Canadian Woodworking

Intermediate-level chair repair

Author: Scott Bennett
Photos: Scott Bennett
Published: December January 2023
chair repair
chair repair

If a chair is coming loose, the repair is usually fairly simple. If the chair also includes broken parts, things get a bit more complex, but not all is lost. Learn these chair repair skills so you can bring your broken chair back to the dining room.

I described how to repair a chair with loose joints in the October/November issue. This article builds on those skills and is what I call Intermediate-Level Woodworking Repair. Here, I’ll cover how to glue broken parts together so you can reassemble the chair and get it back in working order.

The most important element for repairing broken furniture is glue. Different types of glue have advantages and disadvantages, so you need to understand how to use them properly to ensure your repair doesn’t fail.
The broken chair back pictured here required three types of glue to bring it back to life.

A Perfect Match
The smaller piece that has broken off fits back in place nicely, without any gaps. Because of this, PVA glue can be used to glue the broken piece in place again before moving onto the other parts.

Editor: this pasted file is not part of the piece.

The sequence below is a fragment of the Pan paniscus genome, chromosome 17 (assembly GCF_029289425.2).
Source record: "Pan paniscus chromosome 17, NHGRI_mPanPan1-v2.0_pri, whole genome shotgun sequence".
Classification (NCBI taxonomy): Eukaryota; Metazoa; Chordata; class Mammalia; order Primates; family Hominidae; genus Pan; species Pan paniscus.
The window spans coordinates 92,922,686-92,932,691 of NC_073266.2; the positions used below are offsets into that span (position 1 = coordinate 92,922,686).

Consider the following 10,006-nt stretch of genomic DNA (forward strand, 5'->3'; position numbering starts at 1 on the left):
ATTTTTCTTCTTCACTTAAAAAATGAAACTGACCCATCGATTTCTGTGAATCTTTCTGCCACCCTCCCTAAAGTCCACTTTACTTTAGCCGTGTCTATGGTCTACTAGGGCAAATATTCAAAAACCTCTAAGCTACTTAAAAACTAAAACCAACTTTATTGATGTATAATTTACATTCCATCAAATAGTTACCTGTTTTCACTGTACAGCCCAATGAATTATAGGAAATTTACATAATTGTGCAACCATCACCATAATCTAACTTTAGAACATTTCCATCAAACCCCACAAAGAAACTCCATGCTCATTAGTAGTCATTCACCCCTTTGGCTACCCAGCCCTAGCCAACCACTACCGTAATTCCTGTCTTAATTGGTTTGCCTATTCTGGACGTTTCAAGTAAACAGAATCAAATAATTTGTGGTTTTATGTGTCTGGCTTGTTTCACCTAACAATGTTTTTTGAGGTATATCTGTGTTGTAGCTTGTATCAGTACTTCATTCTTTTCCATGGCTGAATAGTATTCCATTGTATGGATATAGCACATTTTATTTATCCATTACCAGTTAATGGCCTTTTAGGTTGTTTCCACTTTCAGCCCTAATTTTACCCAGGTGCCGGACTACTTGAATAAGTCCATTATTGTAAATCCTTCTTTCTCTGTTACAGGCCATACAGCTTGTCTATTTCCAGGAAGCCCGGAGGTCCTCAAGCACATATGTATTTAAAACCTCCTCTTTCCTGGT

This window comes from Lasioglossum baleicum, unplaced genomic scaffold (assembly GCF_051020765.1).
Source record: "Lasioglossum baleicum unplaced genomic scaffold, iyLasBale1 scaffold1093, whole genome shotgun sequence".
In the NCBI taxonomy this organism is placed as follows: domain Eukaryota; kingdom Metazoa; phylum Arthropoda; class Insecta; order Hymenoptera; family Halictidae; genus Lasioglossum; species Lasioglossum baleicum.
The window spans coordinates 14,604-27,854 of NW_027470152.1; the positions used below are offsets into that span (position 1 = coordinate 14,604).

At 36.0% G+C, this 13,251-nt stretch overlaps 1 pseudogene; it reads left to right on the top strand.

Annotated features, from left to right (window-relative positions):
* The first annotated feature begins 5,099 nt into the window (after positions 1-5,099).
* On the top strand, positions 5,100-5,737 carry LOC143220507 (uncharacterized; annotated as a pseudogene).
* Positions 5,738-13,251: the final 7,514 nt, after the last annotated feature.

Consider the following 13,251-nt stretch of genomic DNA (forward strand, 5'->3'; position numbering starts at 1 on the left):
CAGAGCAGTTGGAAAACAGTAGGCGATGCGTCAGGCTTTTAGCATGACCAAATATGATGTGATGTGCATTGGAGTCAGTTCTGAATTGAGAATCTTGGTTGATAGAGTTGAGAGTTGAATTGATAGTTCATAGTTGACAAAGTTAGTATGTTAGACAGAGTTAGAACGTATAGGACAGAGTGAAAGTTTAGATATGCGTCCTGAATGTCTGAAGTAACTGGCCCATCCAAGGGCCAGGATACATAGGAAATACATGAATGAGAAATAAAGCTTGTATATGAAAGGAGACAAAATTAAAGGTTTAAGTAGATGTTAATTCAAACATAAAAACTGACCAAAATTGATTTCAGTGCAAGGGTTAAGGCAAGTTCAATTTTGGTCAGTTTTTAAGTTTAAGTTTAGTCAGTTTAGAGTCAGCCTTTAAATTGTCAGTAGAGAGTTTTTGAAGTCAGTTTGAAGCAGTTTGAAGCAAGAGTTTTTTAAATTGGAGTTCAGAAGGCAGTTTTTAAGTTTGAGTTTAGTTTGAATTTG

A Perfect Match

Squeeze It In
If a part splits but it hasn’t broken apart, Bennett uses a syringe to squeeze glue into the split before he applies some pressure to close the split and continue with the repair.

Squeeze It In

Epoxy Repair
Bennett will use epoxy if the joint has gaps and doesn’t mate nicely. A small brush to apply the epoxy goes a long way to ensuring things are tidy and the epoxy ends up where you want it.

Epoxy Repair

Don’t Over Clamp It
When working with epoxy you don’t need a lot of clamping pressure. Epoxy works best when it has at least a bit of thickness to it. Here, Bennett applies light pressure to bring the joint close together, then removes the excess epoxy before it dries.

Don’t Over Clamp It

Scrape It Smooth
Whether you’re using PVA or hide glue, ensure the surfaces mate properly. Scraping the joint is important to remove the old adhesive, finish, or even dirt.

Scrape It Smooth

Reverse It
Bennett inserts the bit into the dowel hole with the drill on reverse, then switches it to forward to remove the old adhesive. This way there’s a lot less chance of drilling the holes larger or on an angle.

Reverse It

Give It Time
Once all the parts have been glued back together and the clamps have been applied, let the adhesives dry thoroughly.

Give It Time

The Right Direction
Pressure needs to be applied with clamps perpendicular to the glue line in order to get a strong joint. This means many clamps may have to be used in certain instances.